As western South Dakota digs out from under its biggest snowstorm of the season thus far (now that it's spring, it only seems reasonable to expect bigger snowstorms), I would like to note a travel alert issued by the state Department of Public Safety over the weekend. With the snowstorm bearing down on Rapid City, site of the State AA Boys Basketball Tournament, the Department of Public Safety paid special attention to all the teenage fans traveling to and from the event. The agency urged parents whose children had driven to Rapid City for the tournament to contact their kids and tell them to stay put until the storm had blown over and the roads were clear.
Now understand that I appreciate such concern from our state government for the safety of our youth. But wait a minute: who are these parents who let their kids drive unchaperoned across the state with a big blizzard on the way? Wouldn't a better travel alert have been in order before the tournament, telling parents that letting their kids drive alone 300+ miles into a winter storm watch area (not to mention to a state tournament for 2-3 days without any adult supervision) is a bad idea?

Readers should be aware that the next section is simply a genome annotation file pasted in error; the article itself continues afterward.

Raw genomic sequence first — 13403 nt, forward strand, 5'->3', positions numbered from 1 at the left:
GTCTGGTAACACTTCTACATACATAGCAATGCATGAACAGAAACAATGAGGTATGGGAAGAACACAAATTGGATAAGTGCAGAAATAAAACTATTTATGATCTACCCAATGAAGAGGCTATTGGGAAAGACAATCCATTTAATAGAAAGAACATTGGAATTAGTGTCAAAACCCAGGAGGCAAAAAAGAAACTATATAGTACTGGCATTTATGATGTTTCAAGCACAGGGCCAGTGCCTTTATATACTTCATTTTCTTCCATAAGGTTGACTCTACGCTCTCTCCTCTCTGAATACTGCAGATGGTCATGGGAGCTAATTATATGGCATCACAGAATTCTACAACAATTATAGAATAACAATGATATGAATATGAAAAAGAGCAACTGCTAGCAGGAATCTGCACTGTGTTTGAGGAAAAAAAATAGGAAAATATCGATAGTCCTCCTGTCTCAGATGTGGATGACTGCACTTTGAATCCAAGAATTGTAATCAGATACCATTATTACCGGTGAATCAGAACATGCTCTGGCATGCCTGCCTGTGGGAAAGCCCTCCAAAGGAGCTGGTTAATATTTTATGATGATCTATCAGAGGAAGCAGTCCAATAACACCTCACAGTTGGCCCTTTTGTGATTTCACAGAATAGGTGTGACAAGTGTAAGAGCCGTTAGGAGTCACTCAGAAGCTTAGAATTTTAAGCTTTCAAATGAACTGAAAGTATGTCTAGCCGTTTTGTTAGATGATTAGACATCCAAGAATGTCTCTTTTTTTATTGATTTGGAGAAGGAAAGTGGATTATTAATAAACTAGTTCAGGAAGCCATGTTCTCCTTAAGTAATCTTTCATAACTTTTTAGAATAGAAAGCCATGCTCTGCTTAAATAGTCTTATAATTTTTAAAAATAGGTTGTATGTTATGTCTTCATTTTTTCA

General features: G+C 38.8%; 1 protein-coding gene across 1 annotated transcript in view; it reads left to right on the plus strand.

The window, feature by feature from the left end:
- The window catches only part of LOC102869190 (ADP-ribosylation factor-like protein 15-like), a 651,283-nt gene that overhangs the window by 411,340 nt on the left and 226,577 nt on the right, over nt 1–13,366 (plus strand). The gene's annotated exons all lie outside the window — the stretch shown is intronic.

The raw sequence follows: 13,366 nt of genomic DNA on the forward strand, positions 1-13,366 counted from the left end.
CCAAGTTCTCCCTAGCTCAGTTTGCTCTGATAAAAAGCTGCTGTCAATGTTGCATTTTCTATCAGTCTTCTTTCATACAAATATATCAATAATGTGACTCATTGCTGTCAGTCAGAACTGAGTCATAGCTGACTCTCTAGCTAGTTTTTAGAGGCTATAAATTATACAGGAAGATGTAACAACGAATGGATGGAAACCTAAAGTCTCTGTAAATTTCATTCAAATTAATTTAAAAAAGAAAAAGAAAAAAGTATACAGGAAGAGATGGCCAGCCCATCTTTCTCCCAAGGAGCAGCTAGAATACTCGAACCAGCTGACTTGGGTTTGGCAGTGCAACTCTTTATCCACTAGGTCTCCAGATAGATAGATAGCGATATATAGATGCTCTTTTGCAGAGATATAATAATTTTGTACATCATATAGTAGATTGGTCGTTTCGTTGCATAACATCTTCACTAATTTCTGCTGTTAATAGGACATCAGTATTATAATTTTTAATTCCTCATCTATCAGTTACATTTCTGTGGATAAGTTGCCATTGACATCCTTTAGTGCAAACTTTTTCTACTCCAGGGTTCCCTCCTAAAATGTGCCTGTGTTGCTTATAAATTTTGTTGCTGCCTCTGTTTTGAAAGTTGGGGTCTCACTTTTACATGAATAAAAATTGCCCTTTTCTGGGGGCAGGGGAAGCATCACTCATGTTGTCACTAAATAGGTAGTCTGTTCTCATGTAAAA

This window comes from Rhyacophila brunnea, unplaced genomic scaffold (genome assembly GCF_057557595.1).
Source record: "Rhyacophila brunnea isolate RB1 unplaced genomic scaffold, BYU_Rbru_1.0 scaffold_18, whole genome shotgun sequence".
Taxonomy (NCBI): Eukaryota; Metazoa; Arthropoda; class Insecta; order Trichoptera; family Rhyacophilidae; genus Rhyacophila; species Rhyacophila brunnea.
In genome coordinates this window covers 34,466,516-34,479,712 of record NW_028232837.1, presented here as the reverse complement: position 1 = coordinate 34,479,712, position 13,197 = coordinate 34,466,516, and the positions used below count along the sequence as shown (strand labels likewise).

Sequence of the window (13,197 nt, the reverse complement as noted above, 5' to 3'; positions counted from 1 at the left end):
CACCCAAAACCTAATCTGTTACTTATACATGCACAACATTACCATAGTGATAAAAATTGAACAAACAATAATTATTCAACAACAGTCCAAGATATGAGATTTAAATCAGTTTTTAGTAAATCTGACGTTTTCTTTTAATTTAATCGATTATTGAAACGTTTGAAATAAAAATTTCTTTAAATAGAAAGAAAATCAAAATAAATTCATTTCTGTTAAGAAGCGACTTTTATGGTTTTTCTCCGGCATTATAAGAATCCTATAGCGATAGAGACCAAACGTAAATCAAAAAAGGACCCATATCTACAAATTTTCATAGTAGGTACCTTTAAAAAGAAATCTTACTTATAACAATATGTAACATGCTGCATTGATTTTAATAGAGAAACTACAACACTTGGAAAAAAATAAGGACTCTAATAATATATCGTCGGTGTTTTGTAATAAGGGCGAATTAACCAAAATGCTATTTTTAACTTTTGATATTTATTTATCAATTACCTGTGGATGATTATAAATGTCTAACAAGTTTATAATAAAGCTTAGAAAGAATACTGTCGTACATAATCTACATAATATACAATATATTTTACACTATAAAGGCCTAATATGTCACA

Such a travel alert tells a lot about South Dakota culture. Every year kids at Montrose, the school I teach at, take off for the State B tournaments whether Montrose is playing in them or not (we made the State 9B football tournament last season for the first time since the 1980s). They go not to watch the games but to drink and trash hotel rooms. And parents seem perfectly accepting of behavior. Our school board even schedules the Fridays of the state basketball and football tournaments as days off to facilitate our students' participation in this parentally approved, state-sponsored bacchanalia.
As far as I know, all the kids got home o.k., and the Rapid City economy turned a nice profit on hotels, restaurants, and various consumables. Thank goodness we have the state to remind parents to call their kids with parental advice but not get in the way of a good time.
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